Schools in the Checkpoints

Dear Friends,

There are wonderful schools in each of the populated checkpoints.  I say populated, because some checkpoints are either ghost towns (abandoned) or just places for mushers to stop, get their supplies, and have vets available.  

Yentna Station is a roadhouse, population 8, where the family hosts people who want to visit interior Alaska.

Finger Lake and Rainy Pass each have a population of two.

 Rohn is just a stop at a cabin.  

Ophir is a ghost town.

Cripple has a population of zero.

Safety is just a stop at a roadhouse.

However, the rest of the checkpoints have schools!  Often, the children in the Alaskan communities have days off or half days to be able to participate in the excitement of the Iditarod.  Students in these communities may have very small classes and only one teacher, but they have technology, books, playgrounds, and homework, just like you.

Do you see any familiar titles from this school library in Nikolai?

The students and their families are very excited to see the Iditarod teams come through their villages, many of which are only accessible by boat, plane, snow machine, or dog sled.  We have heard of local people bringing the mushers moose stew, providing hot water, and cheering them on during this race.  Just like you, the people of the Alaskan communities have their favorites!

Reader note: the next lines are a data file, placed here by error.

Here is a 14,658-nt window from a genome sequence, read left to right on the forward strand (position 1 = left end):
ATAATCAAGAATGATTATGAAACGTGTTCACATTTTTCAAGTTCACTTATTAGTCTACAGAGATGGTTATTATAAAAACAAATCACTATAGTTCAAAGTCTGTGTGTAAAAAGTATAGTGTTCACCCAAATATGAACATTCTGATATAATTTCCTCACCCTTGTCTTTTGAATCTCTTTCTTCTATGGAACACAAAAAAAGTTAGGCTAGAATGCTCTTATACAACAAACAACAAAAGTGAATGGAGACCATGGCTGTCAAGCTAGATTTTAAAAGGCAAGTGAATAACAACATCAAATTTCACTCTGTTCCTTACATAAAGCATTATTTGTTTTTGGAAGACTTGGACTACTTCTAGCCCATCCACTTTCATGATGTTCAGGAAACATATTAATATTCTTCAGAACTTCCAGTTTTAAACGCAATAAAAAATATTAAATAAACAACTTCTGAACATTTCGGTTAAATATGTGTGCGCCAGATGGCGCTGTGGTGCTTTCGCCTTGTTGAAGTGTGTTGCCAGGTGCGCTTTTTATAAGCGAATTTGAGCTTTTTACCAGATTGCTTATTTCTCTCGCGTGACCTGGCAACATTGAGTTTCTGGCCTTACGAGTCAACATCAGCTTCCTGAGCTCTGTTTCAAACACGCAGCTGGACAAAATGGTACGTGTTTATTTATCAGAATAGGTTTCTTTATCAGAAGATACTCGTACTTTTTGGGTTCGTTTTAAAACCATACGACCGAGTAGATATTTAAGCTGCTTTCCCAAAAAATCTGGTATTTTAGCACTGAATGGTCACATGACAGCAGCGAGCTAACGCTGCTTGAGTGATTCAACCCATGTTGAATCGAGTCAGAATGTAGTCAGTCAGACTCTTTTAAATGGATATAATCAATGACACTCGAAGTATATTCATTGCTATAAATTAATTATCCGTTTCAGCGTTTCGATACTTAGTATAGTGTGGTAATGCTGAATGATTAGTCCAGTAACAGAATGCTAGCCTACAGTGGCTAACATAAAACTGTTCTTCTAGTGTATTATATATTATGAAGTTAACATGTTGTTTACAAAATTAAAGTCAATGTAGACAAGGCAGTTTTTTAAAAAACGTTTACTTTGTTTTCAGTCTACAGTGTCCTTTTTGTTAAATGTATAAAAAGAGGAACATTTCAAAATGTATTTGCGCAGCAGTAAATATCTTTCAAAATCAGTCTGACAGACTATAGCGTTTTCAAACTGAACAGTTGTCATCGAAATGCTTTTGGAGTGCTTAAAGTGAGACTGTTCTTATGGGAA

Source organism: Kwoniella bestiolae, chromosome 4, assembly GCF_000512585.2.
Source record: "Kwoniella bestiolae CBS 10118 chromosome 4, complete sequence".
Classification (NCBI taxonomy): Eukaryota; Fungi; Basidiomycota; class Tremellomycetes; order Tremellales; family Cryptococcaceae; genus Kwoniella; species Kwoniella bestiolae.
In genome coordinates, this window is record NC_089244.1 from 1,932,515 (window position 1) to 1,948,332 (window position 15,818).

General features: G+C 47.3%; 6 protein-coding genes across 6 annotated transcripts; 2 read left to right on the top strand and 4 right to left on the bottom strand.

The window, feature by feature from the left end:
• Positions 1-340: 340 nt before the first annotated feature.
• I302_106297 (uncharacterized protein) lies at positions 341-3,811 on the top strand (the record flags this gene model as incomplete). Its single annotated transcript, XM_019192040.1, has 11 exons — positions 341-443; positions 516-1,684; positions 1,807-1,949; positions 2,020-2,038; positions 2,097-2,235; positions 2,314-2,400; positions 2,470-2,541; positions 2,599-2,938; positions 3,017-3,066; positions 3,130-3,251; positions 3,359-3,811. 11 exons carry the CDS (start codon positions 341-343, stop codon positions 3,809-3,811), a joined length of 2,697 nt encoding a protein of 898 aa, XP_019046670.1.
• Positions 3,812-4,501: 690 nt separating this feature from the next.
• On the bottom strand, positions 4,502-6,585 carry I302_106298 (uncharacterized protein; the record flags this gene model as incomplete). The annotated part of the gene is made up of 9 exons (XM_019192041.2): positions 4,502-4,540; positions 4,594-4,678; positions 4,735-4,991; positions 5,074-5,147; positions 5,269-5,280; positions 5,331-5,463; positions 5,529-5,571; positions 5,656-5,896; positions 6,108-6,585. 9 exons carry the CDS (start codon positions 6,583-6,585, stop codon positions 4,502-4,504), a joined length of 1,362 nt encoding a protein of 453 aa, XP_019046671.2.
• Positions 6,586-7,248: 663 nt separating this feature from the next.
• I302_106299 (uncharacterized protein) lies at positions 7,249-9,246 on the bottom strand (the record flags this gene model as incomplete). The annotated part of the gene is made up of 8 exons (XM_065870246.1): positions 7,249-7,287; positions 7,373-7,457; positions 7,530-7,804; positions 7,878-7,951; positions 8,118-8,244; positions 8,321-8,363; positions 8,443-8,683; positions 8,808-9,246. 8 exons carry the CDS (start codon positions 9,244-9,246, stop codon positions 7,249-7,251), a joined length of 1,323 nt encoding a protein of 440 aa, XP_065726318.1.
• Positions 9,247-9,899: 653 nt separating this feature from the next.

Fun on the school playground in Nikolai [photo credit – H. Sloan]

Soon, some mushers will reach White Mountain.  The students there may walk down to the river to greet the teams as they arrive.  Mushers have a mandatory 8 hour stop at White Mountain, so those school children have a better chance at a glimpse of these now-tired mushers.  We sled dogs will still be excited and ready to go, however!

White Mountain School [photo credit – Sloan]

Until next time,